The colonial critique inherent in Westworld’s premise has been present from the start. The only ones with any real power in the park are the guests, the outsiders, the invading force; they can murder, rape, and pillage to their heart’s content, without concern for their own safety or any sort of punishment, venting their will on a populace that lacked the most basic tools (memory, self-defense) to understand or protect themselves. (It’s the perfect colonialist fantasy, really: a land that was literally designed to be exploited.) But just in case anyone missed the point, “Virtú e Fortuna” opens on a section of the park we’ve never seen before, one without the familiar trappings of the American West: a throwback to British-controlled India. It’s disorienting at first, seeing different architecture and people who aren’t wearing spurs, but you catch on soon enough. It’s just another group of rich folks playing around in a fantasy version of the past, having a grand old time right up until the moment the past bites back.
This week, I did something I should have done ages ago, and re-watched Westworld’s first season. At the risk of providing aid and comfort to my enemies, I’m going to offer up a caveat for my review of the second season premiere: I should have done my rewatch before season two began, and not doing so almost certainly hurt my ability to properly assess the material. I apologize for that. The rewatch helped me reconnect with the show in a way I didn’t think was possible anymore. Season one’s ambitious (too ambitious, I think) recursive structure made it sometimes difficult to finding the story’s emotional through-line the first time around. I spent so much effort trying to keep track of which plot was when and seconding-guessing every character identity and relationship that it was less like experiencing the show and more like trying to solve it. And while I understand that sort of thing appeals to some folks, it’s not how I engage with art, and, at the time, it left me cold.
Watching it again, though, and knowing all the big twists—Bernard/Arnold, the real identity of the Man In Black, Robert Ford’s intentions—I was caught up in all of it. The biggest revelation was that the William flashback plays so much better when you know it’s a flashback, but I’ll save that for an episode that actually has him in it. Suffice to say, in my review of this season’s premiere, I asked who we were rooting for; it was my way to try and pin down what I thought was the show’s frustrating lack of emotional depth. Now that I’ve gone through the whole thing all over again, the answer is obvious: We’re rooting for the robots. (Even more embarrassing: That was the argument of my very first review of the series!)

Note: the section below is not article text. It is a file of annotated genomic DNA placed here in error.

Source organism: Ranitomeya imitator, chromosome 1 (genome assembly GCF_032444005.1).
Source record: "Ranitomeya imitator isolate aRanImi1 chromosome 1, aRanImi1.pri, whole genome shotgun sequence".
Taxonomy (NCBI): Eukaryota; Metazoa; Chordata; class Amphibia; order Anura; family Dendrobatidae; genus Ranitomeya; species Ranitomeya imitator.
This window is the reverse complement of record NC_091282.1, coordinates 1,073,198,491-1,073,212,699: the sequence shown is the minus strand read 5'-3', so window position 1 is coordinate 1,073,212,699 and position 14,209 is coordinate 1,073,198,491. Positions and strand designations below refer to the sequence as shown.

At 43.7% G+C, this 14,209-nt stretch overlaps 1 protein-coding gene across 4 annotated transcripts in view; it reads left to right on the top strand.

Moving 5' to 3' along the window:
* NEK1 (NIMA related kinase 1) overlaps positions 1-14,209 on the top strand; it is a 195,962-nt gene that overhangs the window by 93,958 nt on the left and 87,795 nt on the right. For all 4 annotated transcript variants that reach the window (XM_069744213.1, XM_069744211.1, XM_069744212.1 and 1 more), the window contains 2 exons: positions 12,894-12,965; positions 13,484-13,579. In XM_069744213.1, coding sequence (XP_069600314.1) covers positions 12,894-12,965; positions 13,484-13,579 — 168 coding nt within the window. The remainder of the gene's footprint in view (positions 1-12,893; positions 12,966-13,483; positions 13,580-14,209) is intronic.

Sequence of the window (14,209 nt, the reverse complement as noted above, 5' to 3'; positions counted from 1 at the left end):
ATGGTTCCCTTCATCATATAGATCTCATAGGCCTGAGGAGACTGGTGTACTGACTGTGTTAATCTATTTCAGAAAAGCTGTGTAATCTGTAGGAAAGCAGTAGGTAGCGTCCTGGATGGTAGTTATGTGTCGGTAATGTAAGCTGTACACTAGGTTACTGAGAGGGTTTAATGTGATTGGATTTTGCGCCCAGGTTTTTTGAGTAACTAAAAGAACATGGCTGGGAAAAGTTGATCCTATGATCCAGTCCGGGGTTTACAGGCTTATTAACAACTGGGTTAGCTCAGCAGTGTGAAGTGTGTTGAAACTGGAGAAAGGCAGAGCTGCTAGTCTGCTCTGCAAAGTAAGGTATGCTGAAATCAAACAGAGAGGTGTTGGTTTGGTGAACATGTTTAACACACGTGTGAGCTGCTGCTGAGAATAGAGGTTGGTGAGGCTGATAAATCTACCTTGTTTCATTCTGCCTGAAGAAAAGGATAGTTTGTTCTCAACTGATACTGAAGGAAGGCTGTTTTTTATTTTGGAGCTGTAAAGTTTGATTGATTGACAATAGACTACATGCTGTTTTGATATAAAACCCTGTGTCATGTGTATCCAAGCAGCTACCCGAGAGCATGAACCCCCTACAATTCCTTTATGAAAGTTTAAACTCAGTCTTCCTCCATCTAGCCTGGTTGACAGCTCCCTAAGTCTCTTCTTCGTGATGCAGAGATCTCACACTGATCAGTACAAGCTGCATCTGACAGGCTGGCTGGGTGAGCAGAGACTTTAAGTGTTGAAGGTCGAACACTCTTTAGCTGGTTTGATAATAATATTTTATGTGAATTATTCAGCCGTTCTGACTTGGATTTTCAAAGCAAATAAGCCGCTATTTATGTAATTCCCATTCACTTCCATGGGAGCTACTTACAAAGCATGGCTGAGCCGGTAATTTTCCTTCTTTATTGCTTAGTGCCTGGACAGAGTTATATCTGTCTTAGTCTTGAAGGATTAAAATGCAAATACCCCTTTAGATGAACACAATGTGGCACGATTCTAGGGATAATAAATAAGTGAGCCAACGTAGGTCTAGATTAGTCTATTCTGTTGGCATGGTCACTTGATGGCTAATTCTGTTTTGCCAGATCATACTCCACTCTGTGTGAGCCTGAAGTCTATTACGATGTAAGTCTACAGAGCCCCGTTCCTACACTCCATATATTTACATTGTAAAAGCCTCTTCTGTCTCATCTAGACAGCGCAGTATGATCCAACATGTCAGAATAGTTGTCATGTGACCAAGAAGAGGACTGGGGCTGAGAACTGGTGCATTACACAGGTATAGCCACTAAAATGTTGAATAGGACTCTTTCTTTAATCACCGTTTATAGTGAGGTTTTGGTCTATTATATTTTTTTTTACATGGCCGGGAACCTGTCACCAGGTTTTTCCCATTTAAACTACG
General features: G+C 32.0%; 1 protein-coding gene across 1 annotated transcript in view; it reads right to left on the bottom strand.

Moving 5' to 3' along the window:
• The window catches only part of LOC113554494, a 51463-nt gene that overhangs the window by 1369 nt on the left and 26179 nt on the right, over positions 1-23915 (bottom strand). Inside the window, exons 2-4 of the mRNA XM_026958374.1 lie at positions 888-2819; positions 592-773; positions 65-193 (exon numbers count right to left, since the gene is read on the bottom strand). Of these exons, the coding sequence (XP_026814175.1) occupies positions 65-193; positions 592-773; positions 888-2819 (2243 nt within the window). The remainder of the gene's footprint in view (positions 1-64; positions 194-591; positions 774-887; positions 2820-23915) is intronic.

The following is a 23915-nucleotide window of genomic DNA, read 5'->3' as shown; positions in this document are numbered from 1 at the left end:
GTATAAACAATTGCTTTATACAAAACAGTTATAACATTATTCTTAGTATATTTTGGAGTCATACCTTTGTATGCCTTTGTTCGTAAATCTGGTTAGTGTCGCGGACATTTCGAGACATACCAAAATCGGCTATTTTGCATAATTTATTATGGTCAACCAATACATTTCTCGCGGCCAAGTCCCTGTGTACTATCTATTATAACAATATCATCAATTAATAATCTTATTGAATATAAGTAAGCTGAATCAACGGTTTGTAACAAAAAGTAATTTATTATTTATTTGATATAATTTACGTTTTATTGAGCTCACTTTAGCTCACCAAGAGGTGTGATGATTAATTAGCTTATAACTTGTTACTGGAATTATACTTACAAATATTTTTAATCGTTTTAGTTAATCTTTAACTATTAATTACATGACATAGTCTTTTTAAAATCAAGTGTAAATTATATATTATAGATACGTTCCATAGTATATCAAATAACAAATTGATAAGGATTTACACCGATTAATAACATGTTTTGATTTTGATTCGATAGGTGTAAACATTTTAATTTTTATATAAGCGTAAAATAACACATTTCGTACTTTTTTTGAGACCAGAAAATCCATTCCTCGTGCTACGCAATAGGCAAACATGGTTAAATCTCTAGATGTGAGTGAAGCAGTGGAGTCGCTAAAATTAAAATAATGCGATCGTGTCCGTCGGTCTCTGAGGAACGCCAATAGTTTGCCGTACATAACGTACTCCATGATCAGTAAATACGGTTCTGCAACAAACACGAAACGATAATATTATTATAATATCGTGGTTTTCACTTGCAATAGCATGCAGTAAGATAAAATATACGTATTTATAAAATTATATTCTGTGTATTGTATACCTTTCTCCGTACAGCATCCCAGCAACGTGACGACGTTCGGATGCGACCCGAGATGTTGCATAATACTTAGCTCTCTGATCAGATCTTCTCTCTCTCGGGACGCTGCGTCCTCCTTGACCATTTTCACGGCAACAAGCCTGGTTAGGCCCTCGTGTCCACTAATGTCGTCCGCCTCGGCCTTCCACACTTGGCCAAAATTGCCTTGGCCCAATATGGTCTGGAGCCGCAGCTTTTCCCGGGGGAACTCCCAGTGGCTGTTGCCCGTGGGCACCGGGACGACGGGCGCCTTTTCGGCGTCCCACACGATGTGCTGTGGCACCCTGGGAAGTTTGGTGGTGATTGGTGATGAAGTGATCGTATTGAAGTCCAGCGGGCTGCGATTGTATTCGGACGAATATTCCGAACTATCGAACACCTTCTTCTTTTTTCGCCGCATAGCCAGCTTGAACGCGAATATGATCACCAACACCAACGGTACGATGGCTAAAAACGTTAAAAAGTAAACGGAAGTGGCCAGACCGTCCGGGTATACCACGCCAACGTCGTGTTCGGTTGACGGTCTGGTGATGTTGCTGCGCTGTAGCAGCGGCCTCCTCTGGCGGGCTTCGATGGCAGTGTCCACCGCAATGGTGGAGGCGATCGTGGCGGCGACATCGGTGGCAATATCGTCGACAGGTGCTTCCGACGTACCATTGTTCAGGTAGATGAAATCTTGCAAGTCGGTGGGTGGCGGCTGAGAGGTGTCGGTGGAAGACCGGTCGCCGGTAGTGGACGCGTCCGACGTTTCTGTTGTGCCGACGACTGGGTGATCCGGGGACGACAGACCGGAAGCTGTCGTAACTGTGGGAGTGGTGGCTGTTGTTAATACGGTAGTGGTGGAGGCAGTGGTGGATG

It’s fitting, then, that this episode spends so much of its time on the murderbots we’ve come to love, following Dolores as she wins over the Confederados and betrays them; Maeve, as she, Hector, and Lee make their way deeper into the park; and poor Bernard as he struggles to hold his shit together. (Poor, poor Bernard. Of all the main character hosts, I think only Teddy has it worse.) Apart from the opening scene, which follows a human woman fighting for her life in Raj World, the whole hour is dedicated to the hosts. It’s not the most inventive or illuminating the show has been, but it’s exciting and often surprisingly emotional, the sort of meat-and-potatoes entry that doesn’t take that much work to enjoy.
Fun as it is to parse out the mysteries (apart from seeing the park’s version of India and explaining where that tiger came from, we also spend a few minutes in the “present” and discover that Charlotte is very much alive after all), it’s nice to have something as direct as this is, something that allows for moments like Dolores finding the host that used to be her father, or Bernard reprogramming Rebus to be the fastest, most virtuous gun in the West. Scenes like this are immediately, viscerally gripping, finding fascinating ways to generate legitimate feeling while still engaging in the sort of conscious deconstruction that has defined the series for the start.